• The Children's Oncology Group (COG) defines rare pediatric cancers as those listed in the International Classification of Childhood Cancer subgroup XI, which includes thyroid cancers, melanomas and nonmelanoma skin cancers, and multiple types of carcinomas (e.g., adrenocortical carcinomas, nasopharyngeal carcinomas, and most adult-type carcinomas such as breast cancers, colorectal cancers, etc.). These diagnoses account for about 5% of the cancers diagnosed in children aged 0 to 14 years and about 27% of the cancers diagnosed in adolescents aged 15 to 19 years.

    Most cancers in subgroup XI are either melanomas or thyroid cancers, with other cancer types accounting for only 2% of the cancers in children aged 0 to 14 years and 9.3% of the cancers in adolescents aged 15 to 19 years.

These rare cancers are extremely challenging to study because of the low number of patients with any individual diagnosis, the predominance of rare cancers in the adolescent population, and the lack of clinical trials for adolescents with rare cancers.


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  7. Gatta G, Capocaccia R, Botta L, et al.: Burden and centralised treatment in Europe of rare tumours: results of RARECAREnet-a population-based study. Lancet Oncol 18 (8): 1022-1039, 2017.
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  9. Ferrari A, Brecht IB, Gatta G, et al.: Defining and listing very rare cancers of paediatric age: consensus of the Joint Action on Rare Cancers in cooperation with the European Cooperative Study Group for Pediatric Rare Tumors. Eur J Cancer 110: 120-126, 2019.
  10. Pappo AS, Krailo M, Chen Z, et al.: Infrequent tumor initiative of the Children's Oncology Group: initial lessons learned and their impact on future plans. J Clin Oncol 28 (33): 5011-6, 2010.

Latest Updates to This Summary (04/26/2024)

The PDQ cancer information summaries are reviewed regularly and updated as new information becomes available. This section describes the latest changes made to this summary as of the date above.

Editorial changes were made to this summary.

This summary is written and maintained by the PDQ Pediatric Treatment Editorial Board, which is editorially independent of NCI. The summary reflects an independent review of the literature and does not represent a policy statement of NCI or NIH. More information about summary policies and the role of the PDQ Editorial Boards in maintaining the PDQ summaries can be found on the About This PDQ Summary and PDQ® Cancer Information for Health Professionals pages.

About This PDQ Summary

Purpose of This Summary

This PDQ cancer information summary for health professionals provides comprehensive, peer-reviewed, evidence-based information about the treatment of childhood tracheobronchial tumors. It is intended as a resource to inform and assist clinicians in the care of their patients. It does not provide formal guidelines or recommendations for making health care decisions.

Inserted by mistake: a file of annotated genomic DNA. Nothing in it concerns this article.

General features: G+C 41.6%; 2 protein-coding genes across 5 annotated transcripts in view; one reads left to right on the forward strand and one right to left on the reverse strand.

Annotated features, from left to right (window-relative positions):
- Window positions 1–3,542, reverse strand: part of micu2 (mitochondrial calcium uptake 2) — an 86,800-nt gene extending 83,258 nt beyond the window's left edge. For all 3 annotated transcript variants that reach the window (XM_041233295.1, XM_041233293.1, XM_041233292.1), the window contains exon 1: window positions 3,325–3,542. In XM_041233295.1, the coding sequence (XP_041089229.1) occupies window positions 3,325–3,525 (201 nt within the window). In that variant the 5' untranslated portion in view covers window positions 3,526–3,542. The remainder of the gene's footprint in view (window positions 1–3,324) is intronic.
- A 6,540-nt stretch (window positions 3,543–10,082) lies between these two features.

Reviewers and Updates

This summary is reviewed regularly and updated as necessary by the PDQ Pediatric Treatment Editorial Board, which is editorially independent of the National Cancer Institute (NCI). The summary reflects an independent review of the literature and does not represent a policy statement of NCI or the National Institutes of Health (NIH).

Board members review recently published articles each month to determine whether an article should:

  • be discussed at a meeting,
  • be cited with text, or
  • replace or update an existing article that is already cited.

Changes to the summaries are made through a consensus process in which Board members evaluate the strength of the evidence in the published articles and determine how the article should be included in the summary.

The lead reviewers for Childhood Tracheobronchial Tumors Treatment are:

  • Denise Adams, MD (Children's Hospital Boston)
  • Karen J. Marcus, MD, FACR (Dana-Farber Cancer Institute/Boston Children's Hospital)
  • William H. Meyer, MD
  • Paul A. Meyers, MD (Memorial Sloan-Kettering Cancer Center)
  • Thomas A. Olson, MD (Aflac Cancer and Blood Disorders Center of Children's Healthcare of Atlanta - Egleston Campus)
  • Alberto S. Pappo, MD (St. Jude Children's Research Hospital)
  • Arthur Kim Ritchey, MD (Children's Hospital of Pittsburgh of UPMC)
  • Carlos Rodriguez-Galindo, MD (St. Jude Children's Research Hospital)
  • Stephen J. Shochat, MD (St. Jude Children's Research Hospital)

Any comments or questions about the summary content should be submitted to through the NCI website's Email Us. Do not contact the individual Board Members with questions or comments about the summaries. Board members will not respond to individual inquiries.

Levels of Evidence

Some of the reference citations in this summary are accompanied by a level-of-evidence designation. These designations are intended to help readers assess the strength of the evidence supporting the use of specific interventions or approaches. The PDQ Pediatric Treatment Editorial Board uses a formal evidence ranking system in developing its level-of-evidence designations.

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The preferred citation for this PDQ summary is:

PDQ® Pediatric Treatment Editorial Board. PDQ Childhood Tracheobronchial Tumors Treatment. Bethesda, MD: National Cancer Institute. Updated . Available at: Accessed . [PMID: 31593395]